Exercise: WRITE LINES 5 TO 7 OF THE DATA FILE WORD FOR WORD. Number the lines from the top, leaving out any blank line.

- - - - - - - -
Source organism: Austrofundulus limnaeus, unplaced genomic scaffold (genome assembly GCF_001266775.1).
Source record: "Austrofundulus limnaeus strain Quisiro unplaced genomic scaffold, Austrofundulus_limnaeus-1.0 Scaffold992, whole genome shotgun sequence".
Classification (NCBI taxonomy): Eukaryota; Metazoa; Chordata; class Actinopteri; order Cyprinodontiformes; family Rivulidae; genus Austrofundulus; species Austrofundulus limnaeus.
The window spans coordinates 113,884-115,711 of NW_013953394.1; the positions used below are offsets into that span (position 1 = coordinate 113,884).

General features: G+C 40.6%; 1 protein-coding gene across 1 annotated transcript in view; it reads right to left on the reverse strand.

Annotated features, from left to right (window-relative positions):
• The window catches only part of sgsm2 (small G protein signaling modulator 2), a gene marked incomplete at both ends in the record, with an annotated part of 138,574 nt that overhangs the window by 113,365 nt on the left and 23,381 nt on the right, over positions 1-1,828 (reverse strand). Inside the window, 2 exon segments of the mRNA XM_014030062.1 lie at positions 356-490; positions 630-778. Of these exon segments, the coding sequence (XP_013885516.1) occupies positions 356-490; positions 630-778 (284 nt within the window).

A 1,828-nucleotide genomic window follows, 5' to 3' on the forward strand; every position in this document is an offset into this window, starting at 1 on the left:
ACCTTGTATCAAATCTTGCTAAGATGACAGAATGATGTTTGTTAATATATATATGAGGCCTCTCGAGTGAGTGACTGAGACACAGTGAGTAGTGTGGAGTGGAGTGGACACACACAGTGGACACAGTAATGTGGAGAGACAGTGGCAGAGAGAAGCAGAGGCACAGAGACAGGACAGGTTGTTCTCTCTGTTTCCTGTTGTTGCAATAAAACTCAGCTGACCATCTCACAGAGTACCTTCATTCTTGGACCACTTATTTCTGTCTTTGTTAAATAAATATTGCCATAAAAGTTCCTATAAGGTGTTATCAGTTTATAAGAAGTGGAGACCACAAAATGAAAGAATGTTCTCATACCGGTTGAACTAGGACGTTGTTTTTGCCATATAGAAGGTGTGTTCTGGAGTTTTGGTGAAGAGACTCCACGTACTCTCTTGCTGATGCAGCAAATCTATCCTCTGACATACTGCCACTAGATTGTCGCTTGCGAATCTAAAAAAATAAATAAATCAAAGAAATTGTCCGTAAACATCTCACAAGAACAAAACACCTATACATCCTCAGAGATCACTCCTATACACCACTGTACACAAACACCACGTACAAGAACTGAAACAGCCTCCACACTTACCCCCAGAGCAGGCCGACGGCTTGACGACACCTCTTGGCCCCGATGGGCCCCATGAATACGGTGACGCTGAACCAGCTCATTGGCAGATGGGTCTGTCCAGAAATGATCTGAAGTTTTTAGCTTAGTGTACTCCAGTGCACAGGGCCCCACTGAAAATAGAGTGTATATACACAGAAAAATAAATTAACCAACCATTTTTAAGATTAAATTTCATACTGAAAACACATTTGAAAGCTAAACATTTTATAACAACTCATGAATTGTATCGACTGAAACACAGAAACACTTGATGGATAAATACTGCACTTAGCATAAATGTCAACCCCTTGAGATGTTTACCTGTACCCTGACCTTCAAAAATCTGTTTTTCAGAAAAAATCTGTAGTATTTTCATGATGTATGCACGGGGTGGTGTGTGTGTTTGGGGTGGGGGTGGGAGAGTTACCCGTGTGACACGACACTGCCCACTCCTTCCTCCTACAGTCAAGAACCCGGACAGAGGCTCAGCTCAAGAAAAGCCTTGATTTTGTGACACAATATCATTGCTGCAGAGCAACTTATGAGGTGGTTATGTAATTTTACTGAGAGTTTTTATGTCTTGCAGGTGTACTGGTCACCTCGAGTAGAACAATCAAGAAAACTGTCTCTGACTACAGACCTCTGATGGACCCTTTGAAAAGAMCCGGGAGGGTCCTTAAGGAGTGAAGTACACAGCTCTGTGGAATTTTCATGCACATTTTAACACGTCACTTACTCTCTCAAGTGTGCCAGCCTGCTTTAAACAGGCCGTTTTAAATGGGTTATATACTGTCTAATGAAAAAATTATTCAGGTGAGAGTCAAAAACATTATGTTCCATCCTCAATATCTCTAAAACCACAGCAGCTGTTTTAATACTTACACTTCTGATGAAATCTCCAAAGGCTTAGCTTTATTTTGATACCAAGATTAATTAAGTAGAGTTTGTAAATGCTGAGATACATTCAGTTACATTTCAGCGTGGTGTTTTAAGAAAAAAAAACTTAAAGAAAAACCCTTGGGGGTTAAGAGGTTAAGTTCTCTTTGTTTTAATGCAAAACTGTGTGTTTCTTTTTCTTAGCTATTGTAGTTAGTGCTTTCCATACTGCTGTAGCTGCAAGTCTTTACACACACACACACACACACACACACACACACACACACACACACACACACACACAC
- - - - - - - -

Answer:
General features: G+C 40.6%; 1 protein-coding gene across 1 annotated transcript in view; it reads right to left on the reverse strand.

Annotated features, from left to right (window-relative positions):
• The window catches only part of sgsm2 (small G protein signaling modulator 2), a gene marked incomplete at both ends in the record, with an annotated part of 138,574 nt that overhangs the window by 113,365 nt on the left and 23,381 nt on the right, over positions 1-1,828 (reverse strand). Inside the window, 2 exon segments of the mRNA XM_014030062.1 lie at positions 356-490; positions 630-778. Of these exon segments, the coding sequence (XP_013885516.1) occupies positions 356-490; positions 630-778 (284 nt within the window).